“As far as I know, Credit Suisse is now the only international investment bank with a Southeast Asian in such a role, which is a reflection of the importance the firm places on the sub-region,” said a source.

He will join the investment bank operating committee and remain on the Asia-Pacific management committee.

Sitohang is known for building Credit Suisse’s Indonesia franchise, which some competitors snipe at, saying it includes clients they couldn’t bank — but nearly all would like to book the revenue from that powerhouse business.

A memo announcing his appointment stated: “During his 14-year career with Credit Suisse, Helman has worked on landmark transactions across asset classes and products, and has been involved in over $100 billion of M&A, financing and capital raising across the globe.”

Varvel added separately: “Helman and I first met in the late 1990s in Asia and I look forward to working with him to building out new markets and supporting new clients.”

This means that Vik Malhotra, who had been co-head of investment banking with Sitohang while Abbasi was CEO of Asia-Pacific, now reports to Sitohang regionally and Jim Amine functionally. Amine is head of the investment banking department globally. Malhotra's title is head of the Asia-Pacific investment banking department, and his appointment is effective immediately.

Different approaches
UBS announced last month that in addition to cutting 10,000 jobs it was closing its fixed-income trading businesses.

As one competitor put it, UBS’s announcement was “managing upward” — convincing regulators in Switzerland, as well as London, that it was serious about shrinking its balance sheet, which would allow it to maintain a lower capital ratio. And it was sending a message that it was serious about keeping risk in check. UBS amassed losses of $52 billion during the height of the global financial crisis.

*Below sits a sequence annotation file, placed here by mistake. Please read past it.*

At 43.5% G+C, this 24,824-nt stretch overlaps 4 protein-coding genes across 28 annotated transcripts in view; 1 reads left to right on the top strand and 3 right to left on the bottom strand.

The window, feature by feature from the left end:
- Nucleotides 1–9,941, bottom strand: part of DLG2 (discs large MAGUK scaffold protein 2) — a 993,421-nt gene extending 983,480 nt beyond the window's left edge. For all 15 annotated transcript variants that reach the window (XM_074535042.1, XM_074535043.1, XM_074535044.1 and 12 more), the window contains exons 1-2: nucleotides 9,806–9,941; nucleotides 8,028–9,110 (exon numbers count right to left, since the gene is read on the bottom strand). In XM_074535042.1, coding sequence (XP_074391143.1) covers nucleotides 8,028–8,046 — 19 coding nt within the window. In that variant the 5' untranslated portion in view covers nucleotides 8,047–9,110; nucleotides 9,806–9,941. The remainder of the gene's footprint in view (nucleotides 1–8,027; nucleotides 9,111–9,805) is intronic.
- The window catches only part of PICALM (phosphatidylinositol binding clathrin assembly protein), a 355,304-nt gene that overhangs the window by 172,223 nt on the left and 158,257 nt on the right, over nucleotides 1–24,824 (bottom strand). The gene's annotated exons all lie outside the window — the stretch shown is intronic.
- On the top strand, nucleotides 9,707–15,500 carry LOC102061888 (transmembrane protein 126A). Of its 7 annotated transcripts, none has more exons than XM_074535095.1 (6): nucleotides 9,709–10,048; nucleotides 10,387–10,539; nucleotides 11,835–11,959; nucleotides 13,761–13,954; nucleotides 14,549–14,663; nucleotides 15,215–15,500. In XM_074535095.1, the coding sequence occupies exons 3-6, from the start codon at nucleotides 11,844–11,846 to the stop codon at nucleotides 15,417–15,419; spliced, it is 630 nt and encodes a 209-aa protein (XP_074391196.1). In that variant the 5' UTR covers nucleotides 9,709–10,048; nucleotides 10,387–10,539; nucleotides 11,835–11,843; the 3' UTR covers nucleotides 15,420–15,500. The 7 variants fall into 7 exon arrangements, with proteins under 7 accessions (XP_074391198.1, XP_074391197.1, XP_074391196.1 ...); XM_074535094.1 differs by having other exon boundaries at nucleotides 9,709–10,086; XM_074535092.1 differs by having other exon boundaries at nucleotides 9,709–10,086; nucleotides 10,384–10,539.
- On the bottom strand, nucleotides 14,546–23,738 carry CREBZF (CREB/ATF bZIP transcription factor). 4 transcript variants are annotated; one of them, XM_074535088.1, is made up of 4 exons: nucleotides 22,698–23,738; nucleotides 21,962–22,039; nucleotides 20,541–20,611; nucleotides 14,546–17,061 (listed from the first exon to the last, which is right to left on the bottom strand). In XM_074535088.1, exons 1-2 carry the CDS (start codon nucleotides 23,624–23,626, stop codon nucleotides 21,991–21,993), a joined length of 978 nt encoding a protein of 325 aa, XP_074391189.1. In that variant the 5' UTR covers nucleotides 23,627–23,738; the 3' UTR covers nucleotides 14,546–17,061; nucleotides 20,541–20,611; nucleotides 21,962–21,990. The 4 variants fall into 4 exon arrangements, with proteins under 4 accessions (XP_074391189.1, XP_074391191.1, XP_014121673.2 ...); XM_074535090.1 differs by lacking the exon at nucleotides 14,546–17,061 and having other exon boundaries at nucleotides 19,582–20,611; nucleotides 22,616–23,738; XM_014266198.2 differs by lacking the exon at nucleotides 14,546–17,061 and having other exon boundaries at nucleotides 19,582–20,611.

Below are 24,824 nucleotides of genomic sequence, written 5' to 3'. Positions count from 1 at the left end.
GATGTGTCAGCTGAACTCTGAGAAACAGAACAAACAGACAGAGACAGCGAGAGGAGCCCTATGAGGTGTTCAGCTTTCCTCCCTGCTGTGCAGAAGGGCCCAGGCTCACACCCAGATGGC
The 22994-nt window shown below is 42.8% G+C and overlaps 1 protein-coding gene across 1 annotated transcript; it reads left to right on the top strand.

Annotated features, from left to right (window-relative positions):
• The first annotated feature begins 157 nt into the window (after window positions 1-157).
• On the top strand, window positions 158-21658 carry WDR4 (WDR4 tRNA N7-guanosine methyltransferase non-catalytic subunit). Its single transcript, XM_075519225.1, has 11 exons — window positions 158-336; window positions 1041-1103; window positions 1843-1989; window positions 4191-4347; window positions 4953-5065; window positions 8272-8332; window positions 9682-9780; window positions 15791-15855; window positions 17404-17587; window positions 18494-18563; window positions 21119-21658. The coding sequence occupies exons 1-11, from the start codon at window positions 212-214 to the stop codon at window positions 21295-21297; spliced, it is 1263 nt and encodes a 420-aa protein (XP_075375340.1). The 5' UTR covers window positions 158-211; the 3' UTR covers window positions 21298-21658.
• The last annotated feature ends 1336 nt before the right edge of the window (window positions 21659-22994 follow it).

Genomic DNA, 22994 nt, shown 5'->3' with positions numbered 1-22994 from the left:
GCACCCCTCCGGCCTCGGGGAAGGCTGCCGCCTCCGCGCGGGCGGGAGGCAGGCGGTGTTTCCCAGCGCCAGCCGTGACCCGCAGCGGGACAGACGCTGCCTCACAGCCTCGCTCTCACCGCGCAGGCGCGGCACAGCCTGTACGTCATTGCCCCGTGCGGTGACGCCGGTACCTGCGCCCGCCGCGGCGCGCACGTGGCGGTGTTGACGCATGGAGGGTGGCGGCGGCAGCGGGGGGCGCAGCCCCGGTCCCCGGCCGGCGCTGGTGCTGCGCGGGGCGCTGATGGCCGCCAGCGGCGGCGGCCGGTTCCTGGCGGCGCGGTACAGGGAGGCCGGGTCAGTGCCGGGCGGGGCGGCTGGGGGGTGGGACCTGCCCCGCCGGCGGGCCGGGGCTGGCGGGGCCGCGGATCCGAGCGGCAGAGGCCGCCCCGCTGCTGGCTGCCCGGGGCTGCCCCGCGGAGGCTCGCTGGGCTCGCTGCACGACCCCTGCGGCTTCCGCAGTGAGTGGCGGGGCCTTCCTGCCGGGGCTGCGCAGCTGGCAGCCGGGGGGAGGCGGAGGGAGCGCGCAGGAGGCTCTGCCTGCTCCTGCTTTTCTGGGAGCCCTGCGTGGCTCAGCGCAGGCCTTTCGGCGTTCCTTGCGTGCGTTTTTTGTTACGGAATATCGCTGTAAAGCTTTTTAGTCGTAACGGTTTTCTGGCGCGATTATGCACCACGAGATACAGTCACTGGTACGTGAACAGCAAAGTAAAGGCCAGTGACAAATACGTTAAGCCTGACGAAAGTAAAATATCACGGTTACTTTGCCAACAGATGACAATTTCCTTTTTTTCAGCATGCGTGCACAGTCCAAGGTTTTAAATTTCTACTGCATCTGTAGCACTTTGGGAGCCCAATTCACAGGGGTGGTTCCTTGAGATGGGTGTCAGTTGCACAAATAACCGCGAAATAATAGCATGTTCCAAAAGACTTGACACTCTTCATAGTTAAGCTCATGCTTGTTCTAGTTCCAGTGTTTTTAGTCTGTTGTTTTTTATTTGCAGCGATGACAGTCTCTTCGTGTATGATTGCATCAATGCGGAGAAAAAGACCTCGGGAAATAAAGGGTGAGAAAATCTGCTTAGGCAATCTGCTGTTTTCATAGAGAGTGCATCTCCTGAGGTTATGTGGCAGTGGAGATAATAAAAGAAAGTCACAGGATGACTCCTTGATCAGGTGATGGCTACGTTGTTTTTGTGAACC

Keep in mind that UBS announced its cuts during the court case of “rogue trader” Kweku Adoboli, who was accused of fraud after racking up losses of $2.2 billion. The case served as a reminder that trading is a risky business indeed. Adoboli was found guilty of two counts of fraud yesterday and was sentenced to seven years in prison.

After UBS made its announcements, heads turned towards Credit Suisse — with the obvious thought bubble over peoples’ heads asking: “What will they do?”

Switzerland, after all, was showing no signs of backing its major banks in the event of another global downturn, and Credit Suisse was in a similar position to UBS after expanding its investment banking and trading operations.

In late October, Credit Suisse said it would target an extra $1.1 billion of cost savings by 2015 after its third-quarter net profit shrank by more than half. This was in addition to an earlier cost-cutting target of $1.1 billion. The bank now says it expects to save a combined $4.3 billion by 2015, partly from previously announced layoffs of 3,500 workers, as well as reportedly selling prime Swiss real estate, but obviously also from additional cuts. On November 9, the bank said it would merge its retail and private banking arms in Switzerland, which would lead to 300 jobs cut in Switzerland alone.

Both UBS and Credit Suisse say they will focus on the more profitable private banking business, in a return to their roots.

That sounds good. But it remains to be seen if the Swiss banks can have their cake and eat it — can they continue to service the needs of newly wealthy Asian entrepreneurs while also reducing their investment banking footprint? Or will those clients give their private banking business to the universal banks who are helping them build their businesses?